Make sure you understand your ship’s motion monitoring and forecast tools
Container ship CMA CGM G. Washington lost 137 containers overboard as a result of parametric roll. The Nautical Institute points out that a major contributing factor was that the crew was not fully conversant with the ship’s motion monitoring, forecasting and decision support tool.
The incident was covered in a recent Mars Report. These reports are compiled (anonymously) by The Nautical Institute to prevent other accidents from happening. A link to the official investigation report reveals that the ship involved is the G. Washington. On 20 January 2018, this ship lost 137 containers when experiencing heavy seas in the North Pacifc Ocean while on passage from Xiamen, China, to Los Angeles, USA. A summary of the incident:
A large container vessel was underway in the open ocean when the weather began to deteriorate. The wind was force 6 and the ship was rolling between seven and twelve degrees in a 3-metre swell. The deck crew began the daily lashing checks as usual, but the weather conditions meant that they were only able to inspect the bays forward of the bridge. Later that day, the swell increased to 4.5 metres. That evening, the ship experienced a sudden large roll of approximately 16 degrees. Later on, it started to roll routinely to 15 degrees.
The master reviewed the data provided by the ship’s electronic motion monitoring and forecasting system and instructed the officer of the watch (OOW) to switch to hand-steering and alter course from 088 to 082 degrees. Following the alteration of course, the ship’s rolling reduced to less than 10 degrees. Later, the master told the OOW to return to automatic steering as he was now confident that the autopilot was up to the task. About an hour later, the ship unexpectedly rolled twenty degrees to starboard, paused for a few seconds, then made a similar roll to port.
The deck lights were turned on after the large roll, but no damage was seen from the bridge and the container stows appeared to be intact. At daylight, an officer went to the weather deck with the bosun to investigate. They found that bays 18, 54 and 58 had collapsed. It was later determined that 137 containers had been lost overboard and 85 damaged.
The official investigation found, among other things, that:
- It is likely that the forces generated when the vessel rolled twenty degrees to port and starboard initiated the collapse of the container stows at bays 18, 54 and 58.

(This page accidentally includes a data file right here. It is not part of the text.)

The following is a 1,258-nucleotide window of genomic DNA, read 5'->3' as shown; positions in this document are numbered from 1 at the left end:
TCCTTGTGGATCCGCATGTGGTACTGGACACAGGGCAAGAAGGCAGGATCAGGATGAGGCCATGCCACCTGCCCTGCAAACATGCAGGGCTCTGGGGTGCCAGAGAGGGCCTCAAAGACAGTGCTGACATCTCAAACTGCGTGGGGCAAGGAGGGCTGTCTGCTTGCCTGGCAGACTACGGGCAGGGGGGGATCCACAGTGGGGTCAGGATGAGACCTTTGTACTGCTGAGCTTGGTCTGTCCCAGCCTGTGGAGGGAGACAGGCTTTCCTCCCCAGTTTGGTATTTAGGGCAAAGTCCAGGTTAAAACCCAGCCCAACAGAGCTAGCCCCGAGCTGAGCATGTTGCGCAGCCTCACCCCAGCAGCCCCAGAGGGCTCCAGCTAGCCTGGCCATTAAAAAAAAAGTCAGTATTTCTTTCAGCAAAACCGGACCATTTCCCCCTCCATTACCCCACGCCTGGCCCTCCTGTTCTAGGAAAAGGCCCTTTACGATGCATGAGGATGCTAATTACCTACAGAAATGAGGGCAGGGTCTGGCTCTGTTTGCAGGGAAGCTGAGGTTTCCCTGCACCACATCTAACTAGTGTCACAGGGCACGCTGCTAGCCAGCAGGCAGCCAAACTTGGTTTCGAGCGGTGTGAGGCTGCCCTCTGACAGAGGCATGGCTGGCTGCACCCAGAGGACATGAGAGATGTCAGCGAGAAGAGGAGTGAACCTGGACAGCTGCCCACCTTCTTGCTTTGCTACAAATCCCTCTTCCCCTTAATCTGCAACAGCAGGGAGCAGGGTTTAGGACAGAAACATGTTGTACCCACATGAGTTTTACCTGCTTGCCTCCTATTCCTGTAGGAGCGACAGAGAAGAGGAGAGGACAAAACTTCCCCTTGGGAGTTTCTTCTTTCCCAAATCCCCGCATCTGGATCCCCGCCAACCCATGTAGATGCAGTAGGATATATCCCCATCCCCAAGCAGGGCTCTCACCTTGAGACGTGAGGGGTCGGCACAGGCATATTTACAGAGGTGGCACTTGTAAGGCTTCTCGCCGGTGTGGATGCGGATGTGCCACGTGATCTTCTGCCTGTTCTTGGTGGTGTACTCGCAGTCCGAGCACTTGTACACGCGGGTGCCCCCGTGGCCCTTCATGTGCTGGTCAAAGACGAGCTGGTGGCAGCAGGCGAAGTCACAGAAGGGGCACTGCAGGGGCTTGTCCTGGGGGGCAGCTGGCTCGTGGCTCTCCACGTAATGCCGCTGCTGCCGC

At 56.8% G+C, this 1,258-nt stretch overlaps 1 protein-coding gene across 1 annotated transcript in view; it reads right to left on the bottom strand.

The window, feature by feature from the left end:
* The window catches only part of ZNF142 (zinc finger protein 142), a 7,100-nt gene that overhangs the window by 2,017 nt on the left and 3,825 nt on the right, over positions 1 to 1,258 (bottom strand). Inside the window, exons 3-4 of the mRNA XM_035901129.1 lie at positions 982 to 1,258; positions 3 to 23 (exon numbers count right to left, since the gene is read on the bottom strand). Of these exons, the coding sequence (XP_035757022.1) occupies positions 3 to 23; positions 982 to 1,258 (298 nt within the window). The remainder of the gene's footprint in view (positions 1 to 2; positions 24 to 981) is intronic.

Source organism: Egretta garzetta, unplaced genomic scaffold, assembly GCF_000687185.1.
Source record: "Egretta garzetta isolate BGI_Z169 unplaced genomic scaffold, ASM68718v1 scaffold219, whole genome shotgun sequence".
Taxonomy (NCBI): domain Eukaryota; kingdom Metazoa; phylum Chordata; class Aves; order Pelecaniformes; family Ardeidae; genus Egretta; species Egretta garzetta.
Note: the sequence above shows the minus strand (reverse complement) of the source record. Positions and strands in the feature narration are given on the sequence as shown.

- The amplitude of the ship’s rolling exceeded the limits set by the company for the class of vessel.
- It is almost certain that the vessel experienced parametric rolling prior to and at the time of the container collapses.
- The master and his bridge team were familiar with, but did not fully understand, the functionality of the ship’s motion monitoring, forecasting and decision support tool. As a result, they did not appreciate the imminent risk of parametric roll.
- The cause of the collapse at bay 18 could not be determined. It is most likely that this collapse was initiated following the structural failure of one of its containers, brought about by a combination of factors including: excessive stack loads as a result of mis-stowed or overweight containers; excessive racking loads or contact between containers due to loose lashings; and/or existing damage or poor material condition of a container.
Advice from The Nautical Institute
- Parametric rolling is where a ship experiences larger than expected roll behaviour when the primary sea wavelength is similar to the ship’s length with either the wave crest amidships and the bow and stern in wave troughs, or the ship is supported by a crest at the bow and stern with the trough amidships.
- IMO guidance suggests that parametric rolling may occur when either the period of roll equals the period of encounter, or the period of encounter is approximately half the roll period.
- The risk of parametric roll in a following sea is very sensitive to minor changes in the relative direction of the sea. Large container ships are particularly vulnerable to parametric rolling due to their length and fine hull form.
- If you work on a vessel equipped with a motion monitoring, forecasting and decision support tool, ensure you are fully conversant with its functionalities.
This accident was covered in the Mars Reports, originally published as Mars 202033, that are part of Report Number 332. A selection of this Report will also be published in SWZ|Maritime’s July/August 2020 issue. The Nautical Institute compiles these reports to help prevent maritime accidents. That is why they are also published on SWZ|Maritime’s website.
More reports are needed to keep the scheme interesting and informative. All reports are read only by the Mars coordinator and are treated in the strictest confidence. To submit a report, please use the Mars report form.
Picture: The container bays that collapsed.